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Prehistoric Funerary and Ritual Sites Assessment

Cromlech


This project is part of a pan-Wales initiative to identify and protect the prehistoric monuments of Wales and to conserve them for the enjoyment and knowledge of future generations. 

There are over 2500 known examples of prehistoric funerary and ritual sites in Dyfed alone, and it is expected that over the course of the next 5 years, Dyfed Archaeological Trust will visit as many of these as possible, recording their current condition, taking photographs and making management recommendations, helping to keep the Historic Environment Record held at the Dyfed Archaeological Trust offices in Llandeilo fully up to date.

April 2000-March 2001 - West Carmarthenshire

Treventy stone

During the first year of the Prehistoric Funerary and Ritual Sites (PFRS) project Dyfed Archaeological Trust undertook a rapid assessment of the form and condition of all known Neolithic and Bronze age funerary and ritual sites from the area of west Carmarthenshire as extracted from the regional Historic Environment Record. During the fieldwork, a further 23 new sites were identified and added to the HER. The vast majority of these were round barrows. A number of new hierarchical records were also created including 6 prehistoric monument complexes, 10 round barrow cemeteries and 13 round barrow cemetery (pair) groupings. This latter class was identified from fieldwork as potentially a distinct monument form in its own right, possibly a phenomenon peculiar to the Dyfed region, but suspected to exist elsewhere within Wales.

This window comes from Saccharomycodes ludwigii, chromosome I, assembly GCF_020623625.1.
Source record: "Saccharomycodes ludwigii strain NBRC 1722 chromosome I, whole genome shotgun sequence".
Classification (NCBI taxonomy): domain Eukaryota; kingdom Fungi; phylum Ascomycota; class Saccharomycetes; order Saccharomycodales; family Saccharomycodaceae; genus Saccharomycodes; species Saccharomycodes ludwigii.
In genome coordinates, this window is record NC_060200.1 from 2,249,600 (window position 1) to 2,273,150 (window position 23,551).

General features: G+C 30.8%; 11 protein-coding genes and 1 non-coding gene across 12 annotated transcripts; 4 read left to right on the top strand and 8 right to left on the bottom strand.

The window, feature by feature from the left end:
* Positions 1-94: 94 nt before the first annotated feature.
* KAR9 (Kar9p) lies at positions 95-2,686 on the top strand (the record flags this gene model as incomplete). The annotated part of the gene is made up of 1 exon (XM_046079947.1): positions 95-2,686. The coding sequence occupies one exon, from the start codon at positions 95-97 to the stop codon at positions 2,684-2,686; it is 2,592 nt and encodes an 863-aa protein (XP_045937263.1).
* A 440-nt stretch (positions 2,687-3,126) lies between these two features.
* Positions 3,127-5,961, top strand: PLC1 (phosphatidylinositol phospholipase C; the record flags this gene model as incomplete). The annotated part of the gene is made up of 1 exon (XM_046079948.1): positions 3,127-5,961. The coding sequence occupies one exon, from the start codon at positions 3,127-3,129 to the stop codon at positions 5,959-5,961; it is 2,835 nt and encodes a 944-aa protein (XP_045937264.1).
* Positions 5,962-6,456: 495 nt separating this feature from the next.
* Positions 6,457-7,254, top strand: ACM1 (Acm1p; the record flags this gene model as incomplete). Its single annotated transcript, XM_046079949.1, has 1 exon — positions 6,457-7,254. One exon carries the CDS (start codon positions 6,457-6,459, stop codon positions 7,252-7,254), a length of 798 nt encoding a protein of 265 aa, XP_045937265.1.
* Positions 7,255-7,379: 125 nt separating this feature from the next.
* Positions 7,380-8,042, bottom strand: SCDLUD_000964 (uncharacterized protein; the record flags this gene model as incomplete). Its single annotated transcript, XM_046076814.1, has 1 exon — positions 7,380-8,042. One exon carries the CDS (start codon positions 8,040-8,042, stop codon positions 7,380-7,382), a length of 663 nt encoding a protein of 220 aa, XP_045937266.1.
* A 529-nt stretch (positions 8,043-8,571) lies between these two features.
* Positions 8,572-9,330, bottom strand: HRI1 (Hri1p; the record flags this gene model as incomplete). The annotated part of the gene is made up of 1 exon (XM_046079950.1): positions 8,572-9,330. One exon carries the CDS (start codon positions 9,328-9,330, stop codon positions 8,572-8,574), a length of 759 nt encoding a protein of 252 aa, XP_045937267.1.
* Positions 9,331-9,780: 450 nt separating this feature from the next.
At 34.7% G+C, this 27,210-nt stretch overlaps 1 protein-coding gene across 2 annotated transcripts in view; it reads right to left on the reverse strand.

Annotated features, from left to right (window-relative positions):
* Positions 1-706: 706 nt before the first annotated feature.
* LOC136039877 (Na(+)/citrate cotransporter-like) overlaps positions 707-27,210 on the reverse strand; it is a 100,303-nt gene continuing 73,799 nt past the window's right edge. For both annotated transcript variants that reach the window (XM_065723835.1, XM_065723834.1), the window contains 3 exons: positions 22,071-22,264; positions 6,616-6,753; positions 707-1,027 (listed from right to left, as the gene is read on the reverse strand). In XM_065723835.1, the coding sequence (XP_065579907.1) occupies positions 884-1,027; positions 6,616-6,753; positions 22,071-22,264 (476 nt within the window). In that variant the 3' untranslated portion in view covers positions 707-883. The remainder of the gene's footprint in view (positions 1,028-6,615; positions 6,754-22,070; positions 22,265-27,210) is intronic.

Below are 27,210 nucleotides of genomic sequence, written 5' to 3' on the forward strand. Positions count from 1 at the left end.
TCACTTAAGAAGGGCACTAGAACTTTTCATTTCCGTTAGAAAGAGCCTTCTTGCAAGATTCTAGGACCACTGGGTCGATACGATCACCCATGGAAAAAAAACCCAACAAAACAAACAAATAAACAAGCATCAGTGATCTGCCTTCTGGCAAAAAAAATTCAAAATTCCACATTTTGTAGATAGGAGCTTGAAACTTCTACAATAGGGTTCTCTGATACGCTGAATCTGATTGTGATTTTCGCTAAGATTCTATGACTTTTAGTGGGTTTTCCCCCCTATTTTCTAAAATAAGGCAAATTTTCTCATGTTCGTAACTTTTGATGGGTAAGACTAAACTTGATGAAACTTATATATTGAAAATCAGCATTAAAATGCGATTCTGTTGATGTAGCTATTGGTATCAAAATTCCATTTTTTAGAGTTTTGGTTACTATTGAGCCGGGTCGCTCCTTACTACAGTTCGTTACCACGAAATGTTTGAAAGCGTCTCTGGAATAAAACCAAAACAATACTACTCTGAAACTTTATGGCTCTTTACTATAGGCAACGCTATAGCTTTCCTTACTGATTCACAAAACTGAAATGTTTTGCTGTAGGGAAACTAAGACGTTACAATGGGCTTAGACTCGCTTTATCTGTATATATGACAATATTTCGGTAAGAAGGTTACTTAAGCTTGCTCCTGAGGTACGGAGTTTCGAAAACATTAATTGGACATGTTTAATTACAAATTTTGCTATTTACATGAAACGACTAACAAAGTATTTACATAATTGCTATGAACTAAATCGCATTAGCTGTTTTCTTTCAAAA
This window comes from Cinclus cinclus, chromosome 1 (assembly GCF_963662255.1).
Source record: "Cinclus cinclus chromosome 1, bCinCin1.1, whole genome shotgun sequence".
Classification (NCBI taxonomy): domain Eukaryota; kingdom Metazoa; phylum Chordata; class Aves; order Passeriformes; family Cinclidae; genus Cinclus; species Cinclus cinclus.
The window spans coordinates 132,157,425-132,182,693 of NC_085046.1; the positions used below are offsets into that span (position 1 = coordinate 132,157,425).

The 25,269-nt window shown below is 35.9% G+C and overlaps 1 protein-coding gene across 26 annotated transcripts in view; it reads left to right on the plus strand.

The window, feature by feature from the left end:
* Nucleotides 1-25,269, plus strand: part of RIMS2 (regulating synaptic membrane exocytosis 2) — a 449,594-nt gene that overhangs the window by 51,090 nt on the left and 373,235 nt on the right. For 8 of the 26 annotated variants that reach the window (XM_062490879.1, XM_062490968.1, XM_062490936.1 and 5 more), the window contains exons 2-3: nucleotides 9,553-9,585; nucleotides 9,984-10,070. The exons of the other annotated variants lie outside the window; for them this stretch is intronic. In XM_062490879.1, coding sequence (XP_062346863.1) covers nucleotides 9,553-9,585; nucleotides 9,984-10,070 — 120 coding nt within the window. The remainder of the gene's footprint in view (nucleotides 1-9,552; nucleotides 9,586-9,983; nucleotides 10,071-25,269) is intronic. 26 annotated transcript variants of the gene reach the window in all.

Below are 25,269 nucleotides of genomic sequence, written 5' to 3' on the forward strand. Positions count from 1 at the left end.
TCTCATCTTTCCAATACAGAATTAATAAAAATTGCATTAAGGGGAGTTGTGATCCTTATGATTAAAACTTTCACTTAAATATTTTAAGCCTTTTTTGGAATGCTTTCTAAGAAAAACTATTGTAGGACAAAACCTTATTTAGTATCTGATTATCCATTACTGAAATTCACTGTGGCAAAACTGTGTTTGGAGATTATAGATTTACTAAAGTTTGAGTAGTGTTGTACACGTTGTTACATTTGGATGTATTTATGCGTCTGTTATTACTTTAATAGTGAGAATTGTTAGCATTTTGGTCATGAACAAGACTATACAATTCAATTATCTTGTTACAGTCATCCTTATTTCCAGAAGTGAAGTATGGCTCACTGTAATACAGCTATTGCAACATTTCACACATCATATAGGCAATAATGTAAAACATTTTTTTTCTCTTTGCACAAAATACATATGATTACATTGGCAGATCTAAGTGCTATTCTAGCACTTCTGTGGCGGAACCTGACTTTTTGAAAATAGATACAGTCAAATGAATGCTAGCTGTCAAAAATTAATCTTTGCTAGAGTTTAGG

West Carmarthenshire is a rich and varied landscape, incorporating part of the coast, the Taf, Tywi and Gwendraeth estuaries as well as inland upland areas, characterised by rolling hills and numerous valleys. Within this area there are a number of well-known monument complexes, including those of Glandy Cross in the west of the study area and Mynydd Llangendeirne in the southeast. Both of these complexes contain a large number of different prehistoric funerary and ritual monument types.

In a landscape that is intensively farmed, it was not surprising that the results demonstrated that the condition of a number of sites, particularly earthen mounds, had deteriorated since they were last visited. For many sites, it had been at least fifteen years since they were last assessed and recorded. In that time some had been eradicated altogether, usually as the result of regular ploughing. Some standing stones and other monuments had been moved or destroyed as a result of land improvement measures, whilst other monuments, already severely eroded, may not last another generation of farming activity. However, a good proportion of sites remained unchanged and in a stable condition and are expected to remain so for the foreseeable future, thanks to their sympathetic landowners.

The distribution and topographical siting of all the monuments in west Carmarthenshire, and with round barrows and standing stones in particular, showed that the locations of these monuments were very carefully chosen, and for a variety of reasons. Many of these monuments were sited in prominent positions: not only with commanding views out over the rest of the landscape, but the sites (or their locations) could equally be seen from other points in the landscape. There was also a clear indication that there was a relationship with the location of other similar Neolithic and/or Bronze Age monuments.

April 2001 - March 2002 - East Carmarthenshire Pembrokeshire Desk-based Assessment